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This pandemic has impacted everyone. Maybe you can’t pay your rent, your business has closed or you have lost a loved one.
We are all experiencing many kinds of losses – and many kinds of grief.
Last September, I was on track to nearly double my previous years’ income. I felt like I was “making it”. I no longer needed additional income: every day I got to teach Pilates.
In February, after five years of hard work, I was promoted to senior instructor at Retrofit Pilates. In my industry, you earn your clients and classes — you grow and nurture them, with additional training, workshops, and advice from mentors. You often juggle schedules at multiple studios.
I felt I had found my style. Moreover, my clients were happy.
So, March 1, my promotion was announced. I was so proud.
The next week I went to the Bahamas with my partner. I admit I was naïve; I thought Covid-19 was far away in China. But Italy went into lockdown. I thought, “wow, so this is serious.”
On March 14, awaiting my flight home, I got the email advising that upon my return, I had to stay in for two weeks of mandatory self-isolation.
I cried. It felt surreal and scary. My mother couldn’t pick us up from the airport in Toronto, because doing so would impact her job.
I understood but was even more scared. I cried some more.
Next came the news that Retrofit and other studios where I teach and all non-essential business were closing to help flatten the curve.
During self-isolation, I was in a little bubble. I was fearful of what was happening, but also at peace because it was out of my hands. I qualified for CERB; that helped with financial concerns.
Then isolation ended. Life became real again. It’s now a very strange world
When one of the studios I worked at permanently shut down, so did my hope that life will return to “normal”. My favourite bar, owned by friends and where I worked for three years, has permanently shut down.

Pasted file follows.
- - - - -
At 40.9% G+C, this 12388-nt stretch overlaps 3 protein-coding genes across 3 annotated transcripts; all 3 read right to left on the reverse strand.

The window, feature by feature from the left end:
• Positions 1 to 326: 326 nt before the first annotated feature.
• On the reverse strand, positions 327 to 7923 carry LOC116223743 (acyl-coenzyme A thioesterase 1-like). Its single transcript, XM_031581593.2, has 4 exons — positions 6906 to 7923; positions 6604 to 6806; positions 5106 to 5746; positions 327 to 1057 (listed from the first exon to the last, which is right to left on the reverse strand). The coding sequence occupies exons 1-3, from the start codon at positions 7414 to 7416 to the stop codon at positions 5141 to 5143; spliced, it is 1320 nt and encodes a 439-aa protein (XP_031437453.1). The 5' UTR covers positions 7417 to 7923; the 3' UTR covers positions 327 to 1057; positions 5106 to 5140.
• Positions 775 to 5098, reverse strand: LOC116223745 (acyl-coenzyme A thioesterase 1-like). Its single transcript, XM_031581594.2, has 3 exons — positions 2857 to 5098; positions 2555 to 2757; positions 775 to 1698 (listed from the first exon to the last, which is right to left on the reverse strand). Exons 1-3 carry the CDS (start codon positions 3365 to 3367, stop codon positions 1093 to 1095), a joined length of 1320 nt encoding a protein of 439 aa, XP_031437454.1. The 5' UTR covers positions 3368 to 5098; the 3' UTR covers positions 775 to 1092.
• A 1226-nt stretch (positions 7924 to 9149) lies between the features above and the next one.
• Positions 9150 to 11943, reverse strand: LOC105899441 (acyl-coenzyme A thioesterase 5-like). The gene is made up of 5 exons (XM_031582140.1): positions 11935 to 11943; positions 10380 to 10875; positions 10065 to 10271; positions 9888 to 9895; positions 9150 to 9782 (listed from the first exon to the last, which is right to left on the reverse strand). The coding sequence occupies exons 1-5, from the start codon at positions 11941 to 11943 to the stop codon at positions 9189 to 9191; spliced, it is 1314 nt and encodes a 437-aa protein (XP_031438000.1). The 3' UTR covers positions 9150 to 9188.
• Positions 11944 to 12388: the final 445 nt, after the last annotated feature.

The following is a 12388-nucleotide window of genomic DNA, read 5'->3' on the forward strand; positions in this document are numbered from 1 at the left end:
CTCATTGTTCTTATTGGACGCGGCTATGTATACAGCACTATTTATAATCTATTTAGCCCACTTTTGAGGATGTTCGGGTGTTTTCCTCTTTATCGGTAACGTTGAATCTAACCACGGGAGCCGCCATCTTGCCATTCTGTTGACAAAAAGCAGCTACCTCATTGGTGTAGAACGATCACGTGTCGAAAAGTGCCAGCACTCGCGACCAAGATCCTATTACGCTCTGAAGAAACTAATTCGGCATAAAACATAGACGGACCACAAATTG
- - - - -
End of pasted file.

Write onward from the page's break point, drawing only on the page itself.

Many businesses will never open again. And I am skeptical that “normal” will ever exist again.
I personally struggle. I have had panic attacks outside my home. Some days are okay, but others I am sweaty and anxious just stepping outside. On those days, I don’t go out.
I have cried prior to teaching at the studio. Then I suck it up.
I cry some more as I sanitize my very existence the entire way home. Thankfully, I haven’t had a massive panic at work in a few weeks, but still have stressful moments.
How can we ever return to large classes with hands-on corrections with clients? Or large venues hosting live bands? Or crowded in at our favourite pub?
And most scary of all… what if there is a second wave?
I grieve for the studio that closed and it’s amazing owner; for friends who have lost their livelihoods. I grieve my career losses. I grieve the ability to feel “normal”.
In the last six weeks, I’ve written one other blog post. That’s it. I haven’t done my podcast or voice work. I sleep, watch movies and play games on my phone. I walk when I can. I feel sad and unmotivated. And guess what? That is okay! I know I am not alone and I know many have it much worse. It’s okay!
We are allowed to feel however we feel. Some people are spiralling through –or bouncing between — the denial, anger, bargaining, depression and acceptance of grief.
YOU ARE ALLOWED.
If you are depressed, reach out for help. I promise you are not alone. Here’s a list of GTA crisis centres, including abuse support: https://www.chs.ca/distress-centres-and-crisis-lines-ontario
Most importantly, don’t let anyone minimize your feelings. You will handle these unique times in your unique way. So laugh, cry, scream, exercise, drink, meditate, work, walk, play with your dog — whatever you need to do to get through this.
And when life begins to reopen and we have to adjust again, you can feel whatever you need to feel then too.